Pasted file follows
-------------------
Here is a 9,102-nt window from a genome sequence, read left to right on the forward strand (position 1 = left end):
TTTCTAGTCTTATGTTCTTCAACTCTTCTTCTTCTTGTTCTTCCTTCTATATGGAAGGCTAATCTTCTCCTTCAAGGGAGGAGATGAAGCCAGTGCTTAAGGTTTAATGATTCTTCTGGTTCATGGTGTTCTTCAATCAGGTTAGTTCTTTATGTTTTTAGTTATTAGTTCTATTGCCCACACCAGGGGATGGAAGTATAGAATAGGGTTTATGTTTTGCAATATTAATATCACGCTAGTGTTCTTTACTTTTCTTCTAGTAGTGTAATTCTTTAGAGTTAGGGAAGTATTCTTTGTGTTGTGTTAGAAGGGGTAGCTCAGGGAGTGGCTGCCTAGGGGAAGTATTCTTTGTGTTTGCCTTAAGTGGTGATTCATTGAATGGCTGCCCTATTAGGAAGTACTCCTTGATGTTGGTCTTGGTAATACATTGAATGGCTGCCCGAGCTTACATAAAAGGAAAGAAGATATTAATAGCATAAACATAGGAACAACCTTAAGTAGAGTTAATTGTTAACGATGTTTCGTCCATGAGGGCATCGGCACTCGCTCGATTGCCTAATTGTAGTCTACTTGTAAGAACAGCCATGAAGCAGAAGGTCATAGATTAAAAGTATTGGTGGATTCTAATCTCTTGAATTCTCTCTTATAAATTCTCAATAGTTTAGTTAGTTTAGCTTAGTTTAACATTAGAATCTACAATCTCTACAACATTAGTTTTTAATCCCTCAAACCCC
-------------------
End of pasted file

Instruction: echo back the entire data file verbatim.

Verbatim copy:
Here is a 9,102-nt window from a genome sequence, read left to right on the forward strand (position 1 = left end):
TTTCTAGTCTTATGTTCTTCAACTCTTCTTCTTCTTGTTCTTCCTTCTATATGGAAGGCTAATCTTCTCCTTCAAGGGAGGAGATGAAGCCAGTGCTTAAGGTTTAATGATTCTTCTGGTTCATGGTGTTCTTCAATCAGGTTAGTTCTTTATGTTTTTAGTTATTAGTTCTATTGCCCACACCAGGGGATGGAAGTATAGAATAGGGTTTATGTTTTGCAATATTAATATCACGCTAGTGTTCTTTACTTTTCTTCTAGTAGTGTAATTCTTTAGAGTTAGGGAAGTATTCTTTGTGTTGTGTTAGAAGGGGTAGCTCAGGGAGTGGCTGCCTAGGGGAAGTATTCTTTGTGTTTGCCTTAAGTGGTGATTCATTGAATGGCTGCCCTATTAGGAAGTACTCCTTGATGTTGGTCTTGGTAATACATTGAATGGCTGCCCGAGCTTACATAAAAGGAAAGAAGATATTAATAGCATAAACATAGGAACAACCTTAAGTAGAGTTAATTGTTAACGATGTTTCGTCCATGAGGGCATCGGCACTCGCTCGATTGCCTAATTGTAGTCTACTTGTAAGAACAGCCATGAAGCAGAAGGTCATAGATTAAAAGTATTGGTGGATTCTAATCTCTTGAATTCTCTCTTATAAATTCTCAATAGTTTAGTTAGTTTAGCTTAGTTTAACATTAGAATCTACAATCTCTACAACATTAGTTTTTAATCCCTCAAACCCC